Southface staff took care of air sealing the building, using a foam gun to seal leaks, and putting up an airtight drywall gasket on the stick-framed roof section housing the integrated PV shingles. The results are impressive. The average air leakage rate in new Georgia homes is about 9 air changes per hour when measured with a blower door at 50 Pascals depressurization (ACH50). Southface has 2.3 ACH50-about one-quarter the average. For those who measure air leakage per unit of exposed surface area, the Southface building has .74 CFM50 per ft2 of surface area.

Mechanical Systems The mechanical systems had an interesting evolution. The building makes use of a variety of technologies, including a gas-fired heat pump, two ground source heat pumps, and a central dehumidification system. The gas-fired heat pump and just one of the ground source heat pumps were used initially. Together, they provided satisfactory comfort levels during the hot summer months and cool winter. It was not until the outdoor temperature dropped to around 15 °F during an unusual cold spell that the building became at all uncomfortable. After a small problem with the underground circulation loop of the second ground source pump was fixed, the building was restored to its usual state of comfort.

A few of the demonstration technologies remain under development. In the rush to complete the building before its scheduled opening, the solar electric (photovoltaic) system and the solar water heating system were installed, but not fully connected. The Uni-Solar PV shingles have been working incredibly well, cranking out the watt-hours of electricity. However, the inverter that converts the direct current produced by the solar modules to alternating current has never worked properly. Southface staff have now installed a new inverter to enable us to benefit from a supplemental off-grid source of electricity.

Southface staff finally had the time to connect the solar water heating system this summer, so there has not been much operating history. This active solar system features two solar collectors, and an indoor heat exchanger and storage tank. An antifreeze-water mixture circulates to the solar collectors and transfers the heat it picks up to potable water in the indoor heat exchanger.

Savings and Benefits The thermally efficient, airtight envelope and efficient mechanical systems have paid off with considerable savings on energy bills. Southface staff project that the heating and cooling bills are 25% to 40% lower than comparable new construction in the Atlanta area. Over the last year, Southface used 7.06 kWhrs per ft2 per year (including electric vehicle recharging) compared to a national average energy usage for office space of 16.5 kWhrs/ft2/year. Hopefully, the charts showing the center's low energy bills will continue to make the hidden energy efficiency features more visible.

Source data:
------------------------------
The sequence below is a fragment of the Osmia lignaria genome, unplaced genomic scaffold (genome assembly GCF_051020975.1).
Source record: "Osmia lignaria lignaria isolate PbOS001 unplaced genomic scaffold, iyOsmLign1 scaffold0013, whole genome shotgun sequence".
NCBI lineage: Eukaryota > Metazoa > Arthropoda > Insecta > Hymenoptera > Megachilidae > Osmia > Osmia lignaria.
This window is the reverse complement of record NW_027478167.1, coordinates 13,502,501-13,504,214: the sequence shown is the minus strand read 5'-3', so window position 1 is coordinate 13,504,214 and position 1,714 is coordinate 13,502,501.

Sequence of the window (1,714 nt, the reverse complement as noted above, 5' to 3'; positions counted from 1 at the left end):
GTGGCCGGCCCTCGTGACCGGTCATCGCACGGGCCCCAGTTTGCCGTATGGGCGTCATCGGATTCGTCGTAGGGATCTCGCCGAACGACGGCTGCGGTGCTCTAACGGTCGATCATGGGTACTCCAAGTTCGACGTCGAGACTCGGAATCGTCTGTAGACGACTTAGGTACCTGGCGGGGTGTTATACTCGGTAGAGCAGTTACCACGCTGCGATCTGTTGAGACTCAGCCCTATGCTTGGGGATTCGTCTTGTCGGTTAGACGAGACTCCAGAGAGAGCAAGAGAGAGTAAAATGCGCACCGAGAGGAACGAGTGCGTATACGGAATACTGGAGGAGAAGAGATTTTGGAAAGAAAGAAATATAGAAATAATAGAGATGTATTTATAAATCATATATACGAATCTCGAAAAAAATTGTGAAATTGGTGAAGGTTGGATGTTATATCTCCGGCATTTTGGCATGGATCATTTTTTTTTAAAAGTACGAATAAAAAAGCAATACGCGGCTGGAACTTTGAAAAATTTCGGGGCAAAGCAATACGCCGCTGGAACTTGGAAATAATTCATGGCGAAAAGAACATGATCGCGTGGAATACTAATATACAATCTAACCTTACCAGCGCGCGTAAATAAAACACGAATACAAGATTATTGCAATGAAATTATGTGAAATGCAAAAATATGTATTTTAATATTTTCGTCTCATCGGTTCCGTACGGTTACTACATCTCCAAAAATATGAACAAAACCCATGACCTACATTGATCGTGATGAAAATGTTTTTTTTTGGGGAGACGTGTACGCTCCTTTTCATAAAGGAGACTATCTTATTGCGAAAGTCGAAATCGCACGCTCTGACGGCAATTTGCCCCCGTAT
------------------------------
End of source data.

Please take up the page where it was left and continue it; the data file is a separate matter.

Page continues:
A wonderful side benefit of the high-quality construction at Southface has been the control of noise pollution. The building is unusually quiet. Although we're located about one-quarter of a mile from the interstate running through downtown and about one-half of a block from another busy road, the interior of the building remains a peaceful refuge from the din of urban life.

Educating for the Future As an educational center, we know we are successful because we are not just preaching to the converted. Of the 15,000 visitors over the past two years, many have had little connection to organizations supporting energy efficiency. Southface has had visits from national affordable housing groups, local home-building associations, state legislators, condominium associations, and a wide variety of organizations conducting independent training seminars or holding private parties. Southface also opens its doors for tours to local schools. The staff's daytime hours are often enhanced by the bright faces of eager young people learning how to build a more sustainable future.

Of course, there wouldn't have been a center to tour if not for the hard work of its volunteers and the many resources donated by its sponsors. Although the various contributors to the building are too many to name, Southface has had strong support from the U.S. Department of Energy (DOE), which jump-started the project and provided funding for many of the resources in the building. Continuing support is being provided by the DOE, the Turner Foundation, and the Environmental Protection Agency.